03.10.23, 19:30, Raounak Khaddari, Vriendschap voor (‘t l)even?
“I don't want the pressure of this friendship. Lots of love.” With those words, journalist Raounak Khaddari put a stop to a friendship via WhatsApp. Since then, she has been struggling with friendships and how to be a good friend herself. That led to a search for this most underappreciated form of relationship and how we rarely talk about friendship break-ups. If we know what friendship is and that doing friendship does not come naturally, we can get better at it. In the lecture, Khaddari explains what friendship is, the types of friendships and why some friendships are there for life and some for a while.
After her lecture, Raounak will be in conversation with writer and journalist Heleen Debruyne.
Raounak Khaddari is a journalist at Het Parool and author of 'Even goede vrienden' a book about how friendship (doesn't) work. In her book on friendship, Khaddari uses philosophy, science, history and personal stories of various people to explain why friendships are indispensable and what types of friendship there are. Along her research, she also discovers how we can become better friends for each other and for ourselves.
The lecture will be in Dutch.
In 2023-24, Studium Generale Gent explores the many endings in a human life. We explore things that end, things that should end and things we can't even imagine ever coming to an end.
Endings are unbearably intimate, terribly peculiar to the person experiencing them. Over the course of 11 lectures, then, thinkers, artists and researchers will reflect on questions such as: How do we find new forms, appropriate words, right places for farewell and loss? Because that seems much needed at a time when the old ways of dealing with these things no longer work. In what way do you put a proper end to something you thought made you you: an identity, a friendship, a stage of life, a family, a body?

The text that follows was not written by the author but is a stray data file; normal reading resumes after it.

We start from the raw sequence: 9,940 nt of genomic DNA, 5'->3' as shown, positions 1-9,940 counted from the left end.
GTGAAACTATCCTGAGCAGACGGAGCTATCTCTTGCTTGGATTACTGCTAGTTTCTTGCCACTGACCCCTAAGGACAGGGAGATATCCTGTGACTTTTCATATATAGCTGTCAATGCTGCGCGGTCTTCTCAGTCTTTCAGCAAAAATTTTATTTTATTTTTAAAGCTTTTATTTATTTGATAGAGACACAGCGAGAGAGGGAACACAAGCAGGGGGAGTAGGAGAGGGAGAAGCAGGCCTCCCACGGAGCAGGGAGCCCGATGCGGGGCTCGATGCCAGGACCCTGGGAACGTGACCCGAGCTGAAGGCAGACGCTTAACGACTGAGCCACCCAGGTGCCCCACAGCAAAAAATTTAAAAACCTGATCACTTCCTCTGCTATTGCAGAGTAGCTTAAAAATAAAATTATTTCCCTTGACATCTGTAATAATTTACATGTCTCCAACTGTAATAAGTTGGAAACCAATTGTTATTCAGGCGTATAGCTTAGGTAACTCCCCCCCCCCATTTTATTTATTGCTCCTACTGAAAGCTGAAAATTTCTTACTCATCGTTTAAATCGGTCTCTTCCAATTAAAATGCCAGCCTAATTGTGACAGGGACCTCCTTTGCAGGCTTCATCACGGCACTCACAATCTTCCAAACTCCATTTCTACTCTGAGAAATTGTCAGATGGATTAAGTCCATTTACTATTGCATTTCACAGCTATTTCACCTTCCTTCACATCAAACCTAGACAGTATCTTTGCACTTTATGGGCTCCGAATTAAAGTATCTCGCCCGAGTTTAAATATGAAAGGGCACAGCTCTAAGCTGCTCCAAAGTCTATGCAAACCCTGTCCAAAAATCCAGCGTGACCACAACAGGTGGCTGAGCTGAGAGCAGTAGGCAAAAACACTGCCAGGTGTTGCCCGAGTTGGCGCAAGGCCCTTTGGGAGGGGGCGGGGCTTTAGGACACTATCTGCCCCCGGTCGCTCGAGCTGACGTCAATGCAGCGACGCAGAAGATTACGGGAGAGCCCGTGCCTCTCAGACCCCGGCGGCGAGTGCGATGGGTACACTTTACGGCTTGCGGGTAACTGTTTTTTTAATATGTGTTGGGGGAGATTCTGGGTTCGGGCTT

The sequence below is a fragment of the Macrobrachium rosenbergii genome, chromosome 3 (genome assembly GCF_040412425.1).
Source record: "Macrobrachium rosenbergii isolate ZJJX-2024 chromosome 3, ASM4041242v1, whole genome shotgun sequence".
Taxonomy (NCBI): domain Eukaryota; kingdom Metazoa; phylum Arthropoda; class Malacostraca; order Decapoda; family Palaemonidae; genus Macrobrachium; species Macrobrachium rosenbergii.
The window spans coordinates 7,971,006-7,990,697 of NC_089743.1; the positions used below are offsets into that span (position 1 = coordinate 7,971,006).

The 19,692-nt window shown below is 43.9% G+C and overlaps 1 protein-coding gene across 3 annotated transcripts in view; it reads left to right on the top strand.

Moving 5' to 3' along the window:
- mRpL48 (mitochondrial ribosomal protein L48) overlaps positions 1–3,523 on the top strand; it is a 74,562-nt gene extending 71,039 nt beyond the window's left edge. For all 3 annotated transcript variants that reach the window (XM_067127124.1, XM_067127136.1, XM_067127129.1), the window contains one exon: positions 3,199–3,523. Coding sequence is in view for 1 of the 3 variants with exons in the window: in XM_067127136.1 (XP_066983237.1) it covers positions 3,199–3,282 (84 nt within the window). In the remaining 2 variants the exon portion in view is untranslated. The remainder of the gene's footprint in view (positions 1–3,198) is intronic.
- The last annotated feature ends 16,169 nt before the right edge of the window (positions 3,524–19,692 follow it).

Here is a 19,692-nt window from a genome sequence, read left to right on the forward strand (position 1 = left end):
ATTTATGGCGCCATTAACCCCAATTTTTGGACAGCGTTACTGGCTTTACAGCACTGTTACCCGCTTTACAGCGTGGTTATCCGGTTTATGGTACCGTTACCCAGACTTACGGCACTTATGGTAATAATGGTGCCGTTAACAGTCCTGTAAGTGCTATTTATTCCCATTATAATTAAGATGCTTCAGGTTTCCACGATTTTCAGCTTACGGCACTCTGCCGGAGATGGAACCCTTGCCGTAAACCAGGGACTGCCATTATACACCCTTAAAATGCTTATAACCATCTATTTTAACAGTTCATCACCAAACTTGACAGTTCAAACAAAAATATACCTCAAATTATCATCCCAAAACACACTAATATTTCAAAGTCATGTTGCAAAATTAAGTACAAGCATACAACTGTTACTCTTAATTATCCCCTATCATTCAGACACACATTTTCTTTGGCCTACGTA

But endings are also universal and political; we experience them together. Therefore, we will equally have speakers reflect on ecological mourning and the end of the world, on how selective abortion ends specific lives, on how democracies dissolve themselves and on why decisions are made when historical periods end. The Studium Generale Gent lectures explore what would be the end of entities - the nuclear family, your paid job, national borders — that shape our lives today in such a pervasive way that we can hardly imagine that they did not once exist or will not ever exist again.
In short, we ask ourselves together whether the art of losing can indeed be learned as poet Elizabeth Bishop wrote at the end of her life. 'Lose something every day,' she advised us. Your keys, a lost hour, a house, a country, a lover. Because endings bring us to a new relationship with all that exists. And even if we don't stop for endings, they certainly stop for us.